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READER TEST: Hot Seat Cupra

2007-08-09 08:47

Brett Danney

At its price, reader Brett Danney thinks his Spanish hot hatch is unbeatable. He shares his most exhilarating reasons with us. There are very few clues on the outside about what lies within the Seat Ibiza Cupra.

Sharper eyed enthusiasts will spot (huge) four-pot red brake calipers on the front disks, a subtle tailgate-mounted wing, a distinctive two into one chromed tail pipe and a massive intercooler discreetly hidden behind the front grille.

Slip inside and have a seat on the red stitched black seats embroidered with the Cupra logo and you notice the grey leather gear shift, handbrake and steering wheel all finished in red stitching. A closer inspection reveals cruise control, a CD front loader and climate control.

The dashboard plastic is not of the highest standard, but does look modern and solid with all the controls easy to understand and operate. The black roof lining creates a purposeful mood in the cabin.

Under cover of Cupra

Turn the key and the four-cylinder 1.8-litre motor springs instantly to life. Engage the clutch, slip the super slick gearbox into first, release the clutch while flooring the accelerator, and all seems normal.

As the rev counter approaches 2 000 r/min you are reminded that something is about to happen by an ever increasing whine from the front end. Then the turbo kicks in and you are thrust back in your seat and the rev counter does an even faster climb towards the limiter, the traction control light flashing as the 17-inch Pirellis struggle to control the flow of power down the drive shafts.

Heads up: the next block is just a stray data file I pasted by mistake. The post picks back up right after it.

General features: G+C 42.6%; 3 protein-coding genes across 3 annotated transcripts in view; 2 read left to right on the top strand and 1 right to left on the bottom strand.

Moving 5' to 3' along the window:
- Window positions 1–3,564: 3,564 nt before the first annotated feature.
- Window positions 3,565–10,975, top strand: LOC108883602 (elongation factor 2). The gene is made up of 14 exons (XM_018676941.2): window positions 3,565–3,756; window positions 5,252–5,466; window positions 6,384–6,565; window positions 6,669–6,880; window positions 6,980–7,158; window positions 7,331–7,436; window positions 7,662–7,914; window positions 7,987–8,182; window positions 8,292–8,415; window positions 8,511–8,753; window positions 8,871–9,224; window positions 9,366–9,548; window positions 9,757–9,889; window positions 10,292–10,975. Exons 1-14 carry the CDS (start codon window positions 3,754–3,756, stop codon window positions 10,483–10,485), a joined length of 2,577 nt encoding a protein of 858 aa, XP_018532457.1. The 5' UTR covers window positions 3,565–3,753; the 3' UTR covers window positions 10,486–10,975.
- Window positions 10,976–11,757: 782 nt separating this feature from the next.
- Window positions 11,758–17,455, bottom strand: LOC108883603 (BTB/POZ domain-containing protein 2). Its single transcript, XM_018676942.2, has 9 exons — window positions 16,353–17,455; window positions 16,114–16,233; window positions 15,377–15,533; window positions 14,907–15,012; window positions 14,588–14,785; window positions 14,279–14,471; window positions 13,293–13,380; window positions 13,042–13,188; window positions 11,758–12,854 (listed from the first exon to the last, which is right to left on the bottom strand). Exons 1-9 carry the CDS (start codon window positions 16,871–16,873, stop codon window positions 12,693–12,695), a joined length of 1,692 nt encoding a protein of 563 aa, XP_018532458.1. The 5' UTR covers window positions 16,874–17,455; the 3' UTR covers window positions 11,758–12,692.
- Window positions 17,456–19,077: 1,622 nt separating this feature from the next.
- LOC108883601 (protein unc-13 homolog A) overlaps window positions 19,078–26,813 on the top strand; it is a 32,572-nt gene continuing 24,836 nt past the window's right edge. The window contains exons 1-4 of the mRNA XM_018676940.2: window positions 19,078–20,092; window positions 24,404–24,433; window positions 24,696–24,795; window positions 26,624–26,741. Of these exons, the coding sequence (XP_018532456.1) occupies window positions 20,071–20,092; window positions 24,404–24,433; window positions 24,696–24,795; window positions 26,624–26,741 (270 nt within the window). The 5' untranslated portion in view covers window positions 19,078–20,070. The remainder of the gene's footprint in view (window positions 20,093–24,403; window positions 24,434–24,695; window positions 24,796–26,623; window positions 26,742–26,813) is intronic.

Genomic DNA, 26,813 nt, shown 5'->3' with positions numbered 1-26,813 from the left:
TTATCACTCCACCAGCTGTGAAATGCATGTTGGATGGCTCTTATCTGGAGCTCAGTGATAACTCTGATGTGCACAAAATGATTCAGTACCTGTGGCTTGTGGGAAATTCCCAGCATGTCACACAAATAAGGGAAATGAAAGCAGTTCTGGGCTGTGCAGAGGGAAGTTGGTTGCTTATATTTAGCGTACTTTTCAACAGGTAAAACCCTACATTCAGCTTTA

At this point morbid curiosity as to what will happen next forces a quick gear change to second. Things seem to calm down momentarily, but before that even has a chance to cross your mind your back is once again pressed into the seat while the world outside rushes past faster and faster. This continues in every gear with seemingly no end.

GTI R origins

The 1800cc 20-valve force fed engine last did duty in Volkswagen's Golf 4 GTi R and pushes the Cupra to a 0-100km/h time of 7.2 seconds. It takes a lot of discipline to drive this car modestly, but you will be rewarded for doing so with fuel consumption figures of between 10 and 12 l/100 km around town. Sticking to the national limit on highways returns 8.9 l/100 km.

The entire package is very sporty. In the braking department, stepping on the middle pedal brings things to come to an end rather rapidly. The handling too is of a sporty nature. Just in case you do get it all wrong there is traction control, an electronic stability programme and ABS brakes to keep you on the road, failing which it is over to the four airbags.

The Seat Ibiza Cupra 1.8 Turbo is a very well rounded package. If you are into performance then there is nothing in its price range even worth considering. It is a focused machine that achieves its purpose. There can be no doubt to this vehicle's ability when pushed ? just ask any owner, we're all passionate about our cars!


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